Want $125k? Just Donate Your Face to Some Humanoid Robots

Courtney Linder
Photo credit: gremlin - Getty Images

From Popular Mechanics

  • Additive manufacturing company Geomiq is asking for volunteers to send in photos of their face to be considered for a new line of humanoid robots.
  • If selected, the person signing over the rights to their likeness will receive over $125,000 in compensation.
  • The client is mysterious, but Geomiq says the company is working on robots for elderly care, and those prototypes will be produced next year.

Need a pile of cash, fast? Have a face? Then step right up to waive the copyrights to it. In exchange, you'll receive about $125,000. And best of all, one day you'll see your mug on an army of humanoid robots.

Geomiq, an additive manufacturing and machining startup based in London, is looking for a person to fork over their face for a new line of human-looking robots. Full stop.

The star search came through a blog post the company published earlier this month. Geomiq isn't the brains behind the operation, according to the post, but will be working on behalf of a mysterious client looking for a "kind and friendly" face for its robots.

"A few weeks ago we were approached by a robotics company asking if we could help it with the finishing touches of a state-of-the-art humanoid robot it’s been working on," the company wrote. "Details of the project are scarce due to a non-disclosure agreement we’ve signed with the designer and his investors, but this is what we do know."

While the details are tight under wraps, we do know there's potential for said face to be mass produced on thousands of robots. In terms of the client, little was disclosed outside the fact that the company is privately funded and has taken investments from venture capitalists and a fund in Shanghai.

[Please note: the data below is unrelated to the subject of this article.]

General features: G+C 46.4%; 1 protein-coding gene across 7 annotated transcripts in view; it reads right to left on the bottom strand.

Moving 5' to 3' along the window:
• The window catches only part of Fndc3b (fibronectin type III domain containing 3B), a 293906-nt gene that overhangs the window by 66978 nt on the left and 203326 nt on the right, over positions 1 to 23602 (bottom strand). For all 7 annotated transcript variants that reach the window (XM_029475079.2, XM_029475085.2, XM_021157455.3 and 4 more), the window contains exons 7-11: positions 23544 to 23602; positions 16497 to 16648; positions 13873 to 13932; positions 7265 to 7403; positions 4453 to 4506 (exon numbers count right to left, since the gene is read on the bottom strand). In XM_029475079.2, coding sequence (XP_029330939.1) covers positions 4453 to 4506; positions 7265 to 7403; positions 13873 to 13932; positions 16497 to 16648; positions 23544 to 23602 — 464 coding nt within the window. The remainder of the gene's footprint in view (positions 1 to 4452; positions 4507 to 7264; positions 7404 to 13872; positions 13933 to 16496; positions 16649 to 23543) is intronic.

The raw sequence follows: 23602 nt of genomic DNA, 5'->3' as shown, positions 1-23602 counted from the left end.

The robot is meant to work as a "virtual friend" for elderly people, so there's a good chance this client works in the medical field. The project has been underway for five years and is expected to go into production next year.

As for the secretiveness? The company in question said it wants anonymity due to the nature of the product. But the robot will soon be "readily available" to the public, and the company thinks this campaign will create some buzz ahead of the official release.

The good news: If your face is indeed selected, you'll at least be fully debriefed on the details. But you won't be contacted if you aren't chosen.

"We know that this is an extremely unique request, and signing over the licenses to your face is potentially an extremely big decision," Geomiq wrote in the blog post.

No kidding.

If you're still interested, you can send an email with a photo of your face to faces@geomiq.com.

Good luck, I guess?

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